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Extremely worried software development student

  1. Oct 25, 2007 #1
    I'm doing a double degree in Computer Science and Multimedia (4yrs), but they virtually teach NO MATH in this course (only 1 unit of pre-calc math mostly covering logic....pretty weak). Because I missed out on a lot maths in high school, I am extremely worried that my maths is deficient and this will effect my employability.

    I'm not so much interested in low level systems such as computer hardware as I am in software development. I.e designing systems, developing dynamically driven websites , programming artificial intelligence (such as A* pathfinding) ... and coding in general. Though, I am interested in other types of software such as Flight Management Systems and avionics which I reckon would require a very good understanding of calculus level maths and physics.

    I'm thinking of just dropping the Multimedia part (and doing more Maths) because I reckon it's harming employability. Can someone give me some advice...thanks!

    Multimedia is just stuff like Animation/cartooning, video editing, 3d modelling, user interfaces, digital signal processing .......
    Last edited: Oct 25, 2007
  2. jcsd
  3. Oct 25, 2007 #2


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    Maths is a subject you can study on your own.
    You don't need labs or equipement, just books and time and people here to explain things when you get lost ( a copy of mathematica/mathcad is nice.)

    You don't need a lot of maths for CS but some understanding of vectors and matrices would help your 3d stuff.
  4. Oct 25, 2007 #3


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    But how will he/she demonstrate this to prospective employers? Surely no one takes the "have studied so and so by myself" bit on a resume too seriously.
  5. Oct 25, 2007 #4


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    Only Precalculus for a CS program?? That's ridiculous, you will certainly need more mathematics than that.
  6. Oct 25, 2007 #5
    There's no way you're doing DSP if you don't know any math. DSP is SOOO math oriented, it's not even funny.
  7. Oct 26, 2007 #6
    re: dsp

    In Multimedia DSP is covered mainly on the theoretical level, no furthur. I actually have been thinking about studying maths in my own time (and as mgb_phys recommended), so there's no reason not to. Of course, if the Uni won't teach anymore maths there's really nothing I can do :(
    Last edited: Oct 26, 2007
  8. Oct 26, 2007 #7


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    It depends what you are doing with a DSP - to design with them you have to eat/sleep/breath fourier space! If they are jsut mentioned in one lecture then fine.
    Same with 3d - you can just use a copy of Maya but to understand what it is doing you need to know matrices.

    I wouldn't worry too much about proving it to an employer - you will get hired in an entry level job then it's up to you to learn everything yourself anyway. - And you thought college was tough! Recognising that you need to learn stuff that isn't on the curriculum/exams is an excellent first step.
  9. Oct 26, 2007 #8
    They won't let you?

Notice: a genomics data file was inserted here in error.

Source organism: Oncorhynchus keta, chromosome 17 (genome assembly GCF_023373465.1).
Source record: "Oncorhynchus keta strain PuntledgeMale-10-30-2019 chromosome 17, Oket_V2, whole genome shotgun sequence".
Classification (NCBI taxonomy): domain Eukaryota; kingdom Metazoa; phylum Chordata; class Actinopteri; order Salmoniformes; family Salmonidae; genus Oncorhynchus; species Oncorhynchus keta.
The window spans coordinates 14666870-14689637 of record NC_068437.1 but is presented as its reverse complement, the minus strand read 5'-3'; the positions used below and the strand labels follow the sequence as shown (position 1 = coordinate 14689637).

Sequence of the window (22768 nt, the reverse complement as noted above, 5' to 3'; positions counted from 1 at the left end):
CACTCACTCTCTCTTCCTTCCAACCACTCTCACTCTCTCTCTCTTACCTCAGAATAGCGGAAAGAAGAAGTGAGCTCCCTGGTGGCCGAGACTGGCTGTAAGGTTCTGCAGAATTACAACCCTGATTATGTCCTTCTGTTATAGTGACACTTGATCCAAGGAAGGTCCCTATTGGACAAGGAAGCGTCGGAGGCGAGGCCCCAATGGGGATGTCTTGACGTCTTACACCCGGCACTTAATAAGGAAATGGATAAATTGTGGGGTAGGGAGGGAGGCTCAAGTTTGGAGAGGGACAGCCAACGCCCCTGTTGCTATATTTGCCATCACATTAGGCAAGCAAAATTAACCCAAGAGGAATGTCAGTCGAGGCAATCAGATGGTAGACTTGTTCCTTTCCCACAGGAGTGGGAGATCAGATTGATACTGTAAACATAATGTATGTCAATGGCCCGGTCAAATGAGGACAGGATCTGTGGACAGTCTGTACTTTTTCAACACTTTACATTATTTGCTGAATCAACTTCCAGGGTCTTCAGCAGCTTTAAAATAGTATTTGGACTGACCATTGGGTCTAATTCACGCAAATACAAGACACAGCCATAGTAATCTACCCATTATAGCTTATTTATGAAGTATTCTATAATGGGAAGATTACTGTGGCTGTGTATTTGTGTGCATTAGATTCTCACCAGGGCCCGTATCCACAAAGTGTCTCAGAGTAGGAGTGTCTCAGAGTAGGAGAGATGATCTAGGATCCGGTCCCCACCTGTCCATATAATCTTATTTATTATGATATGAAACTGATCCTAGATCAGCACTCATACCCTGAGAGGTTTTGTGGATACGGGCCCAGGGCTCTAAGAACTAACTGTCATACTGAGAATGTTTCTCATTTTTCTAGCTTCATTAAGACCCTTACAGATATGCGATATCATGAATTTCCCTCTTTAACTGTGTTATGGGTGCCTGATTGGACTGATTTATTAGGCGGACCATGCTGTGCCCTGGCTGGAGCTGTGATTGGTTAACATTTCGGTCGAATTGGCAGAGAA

10. Oct 26, 2007 #9
    I actually wouldn't be too worried about it, if you can code that is what matters. But math/physics I think helped me a great deal with problem solving. Knowing how to program in a language isn't important its more if you can solve a problem on a piece of paper, then solving it through code is quite simple. So I think your missing out on that part of your education by not taking physics and higher level math classes.

    If you've done some pretty cool/challenging projects in school you have to def. mention that.

    Heres the problem your going to face, the fact that your degree is "Software Engineering" and you don't go past pre-calc there is no way that degree is ABET accredited. Meaning your degree is equivalent to that of someone who got a degree from a TV commercial that says, get your degree in "computer programming". <--- I was given this response when I asked is it really important to have an accredited degree? to the Dean of Software Engineering at R.I.T. which has an accredited Software Engineering major.

    Meaning, if an employer looks at your resume, and only wants Computer Science majors from accredited schools they won't even look at your application because it fails the first part of the requirement, a 4 year degree from an accredited college.

    So you can take all the math you want, but your still not going to get an accredited Software Engineering degree because your school didn't follow the ABET guidelines which is a big deal. Currently I believe there are only 2 on the east cost that are accredited, 1 is R.I.T.(which everyone is modeling off of) and the other is CMU.

    On the other hand, if you are at a career fair and can impress them with your experience as a software engineering through past projects you'll have a chance to get it.

    So many of the people I currently work with don't even have degree's in computer science, they haven't taken math past calc in high school. Their majors are physiology, forestry, etc.

    They are senior software engineers at IBM. So mentally you don't need a ton of math to program if your not programming in a mathematical domain.

    But in today's business market you need to prove to them that you are just as talented as a computer science graduate which will be the hard part.

    The manager knows what a Computer Science graduate is capiable of, but may not know what a software engineer from a non accredited college is capable of.

    PS: what college is this? it sounds like a DeVry or a technical college, does it have engineering offered as a 4 year degree at your college? if it does you most def. can take more math.
    Last edited: Oct 26, 2007
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